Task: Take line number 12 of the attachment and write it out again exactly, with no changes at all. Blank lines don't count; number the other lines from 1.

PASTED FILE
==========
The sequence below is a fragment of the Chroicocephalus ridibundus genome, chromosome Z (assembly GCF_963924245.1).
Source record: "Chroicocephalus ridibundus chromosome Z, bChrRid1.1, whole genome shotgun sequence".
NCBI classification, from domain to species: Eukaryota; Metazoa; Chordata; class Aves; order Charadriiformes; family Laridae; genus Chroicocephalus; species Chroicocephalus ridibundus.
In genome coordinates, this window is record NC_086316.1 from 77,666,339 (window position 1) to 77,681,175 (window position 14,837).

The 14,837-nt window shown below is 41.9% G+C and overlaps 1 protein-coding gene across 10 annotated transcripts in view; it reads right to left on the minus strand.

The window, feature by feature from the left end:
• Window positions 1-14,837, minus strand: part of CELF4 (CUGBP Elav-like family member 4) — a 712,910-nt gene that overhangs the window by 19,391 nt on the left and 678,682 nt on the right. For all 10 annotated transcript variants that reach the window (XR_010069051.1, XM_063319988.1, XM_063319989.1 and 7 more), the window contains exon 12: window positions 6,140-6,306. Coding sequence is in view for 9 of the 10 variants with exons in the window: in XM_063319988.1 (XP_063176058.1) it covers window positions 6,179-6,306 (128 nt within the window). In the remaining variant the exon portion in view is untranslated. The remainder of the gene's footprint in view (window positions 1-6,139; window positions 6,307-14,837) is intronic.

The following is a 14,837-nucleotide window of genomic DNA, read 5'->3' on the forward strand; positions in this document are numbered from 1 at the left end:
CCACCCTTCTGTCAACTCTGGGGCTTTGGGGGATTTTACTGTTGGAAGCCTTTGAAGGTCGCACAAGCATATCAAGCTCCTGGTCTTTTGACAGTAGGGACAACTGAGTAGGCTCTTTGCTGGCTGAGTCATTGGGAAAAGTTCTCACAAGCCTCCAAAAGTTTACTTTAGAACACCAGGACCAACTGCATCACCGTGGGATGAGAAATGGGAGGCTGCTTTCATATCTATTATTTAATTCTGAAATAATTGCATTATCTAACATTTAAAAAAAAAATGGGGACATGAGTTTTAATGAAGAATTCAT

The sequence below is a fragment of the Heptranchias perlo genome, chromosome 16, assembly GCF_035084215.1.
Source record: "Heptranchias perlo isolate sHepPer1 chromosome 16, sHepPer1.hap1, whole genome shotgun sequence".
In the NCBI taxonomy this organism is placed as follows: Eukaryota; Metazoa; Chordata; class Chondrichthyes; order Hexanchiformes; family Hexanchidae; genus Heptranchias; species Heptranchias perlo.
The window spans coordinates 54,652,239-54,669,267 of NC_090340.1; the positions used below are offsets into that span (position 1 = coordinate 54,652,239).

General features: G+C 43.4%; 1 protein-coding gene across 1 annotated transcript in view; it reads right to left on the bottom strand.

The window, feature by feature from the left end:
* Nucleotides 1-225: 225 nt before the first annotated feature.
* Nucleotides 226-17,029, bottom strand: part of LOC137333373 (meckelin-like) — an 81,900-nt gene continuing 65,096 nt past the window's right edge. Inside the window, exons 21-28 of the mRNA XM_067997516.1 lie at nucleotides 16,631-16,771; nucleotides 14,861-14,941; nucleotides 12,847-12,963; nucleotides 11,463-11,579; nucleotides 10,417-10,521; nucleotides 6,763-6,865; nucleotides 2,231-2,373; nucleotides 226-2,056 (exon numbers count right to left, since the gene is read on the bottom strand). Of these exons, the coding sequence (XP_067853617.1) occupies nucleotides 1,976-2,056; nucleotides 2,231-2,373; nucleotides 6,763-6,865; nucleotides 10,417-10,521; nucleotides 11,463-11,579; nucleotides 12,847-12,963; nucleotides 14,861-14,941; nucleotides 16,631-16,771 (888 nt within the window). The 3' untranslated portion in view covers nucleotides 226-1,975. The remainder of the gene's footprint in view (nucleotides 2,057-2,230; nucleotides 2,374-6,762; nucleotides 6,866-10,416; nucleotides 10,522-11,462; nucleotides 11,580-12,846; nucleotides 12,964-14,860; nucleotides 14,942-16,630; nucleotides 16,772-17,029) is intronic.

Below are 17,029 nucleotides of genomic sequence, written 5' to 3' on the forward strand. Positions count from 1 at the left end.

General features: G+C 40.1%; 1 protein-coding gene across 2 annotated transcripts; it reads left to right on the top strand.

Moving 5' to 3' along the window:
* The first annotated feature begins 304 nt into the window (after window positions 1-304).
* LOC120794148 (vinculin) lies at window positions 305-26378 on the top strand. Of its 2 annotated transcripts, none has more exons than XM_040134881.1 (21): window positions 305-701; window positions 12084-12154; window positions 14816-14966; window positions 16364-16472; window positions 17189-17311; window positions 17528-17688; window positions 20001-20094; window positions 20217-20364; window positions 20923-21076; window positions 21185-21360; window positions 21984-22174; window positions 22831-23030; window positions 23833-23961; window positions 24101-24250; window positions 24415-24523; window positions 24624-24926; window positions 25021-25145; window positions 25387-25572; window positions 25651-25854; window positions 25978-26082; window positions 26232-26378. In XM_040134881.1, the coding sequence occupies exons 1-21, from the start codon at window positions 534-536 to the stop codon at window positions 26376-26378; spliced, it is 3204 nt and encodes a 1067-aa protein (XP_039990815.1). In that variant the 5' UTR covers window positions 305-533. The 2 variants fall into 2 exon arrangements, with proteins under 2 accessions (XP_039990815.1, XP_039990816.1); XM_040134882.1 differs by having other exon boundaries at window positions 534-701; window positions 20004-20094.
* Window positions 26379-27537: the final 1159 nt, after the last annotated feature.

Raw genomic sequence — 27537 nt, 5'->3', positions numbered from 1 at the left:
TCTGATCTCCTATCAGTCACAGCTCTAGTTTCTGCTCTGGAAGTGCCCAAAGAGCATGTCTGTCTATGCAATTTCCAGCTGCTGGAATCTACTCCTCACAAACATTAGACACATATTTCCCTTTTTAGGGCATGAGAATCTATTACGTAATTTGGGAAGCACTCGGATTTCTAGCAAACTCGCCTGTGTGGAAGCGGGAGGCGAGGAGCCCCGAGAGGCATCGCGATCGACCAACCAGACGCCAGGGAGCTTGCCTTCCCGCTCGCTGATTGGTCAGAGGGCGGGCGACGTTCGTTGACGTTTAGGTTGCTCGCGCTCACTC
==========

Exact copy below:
In the NCBI taxonomy this organism is placed as follows: Eukaryota; Metazoa; Chordata; class Chondrichthyes; order Hexanchiformes; family Hexanchidae; genus Heptranchias; species Heptranchias perlo.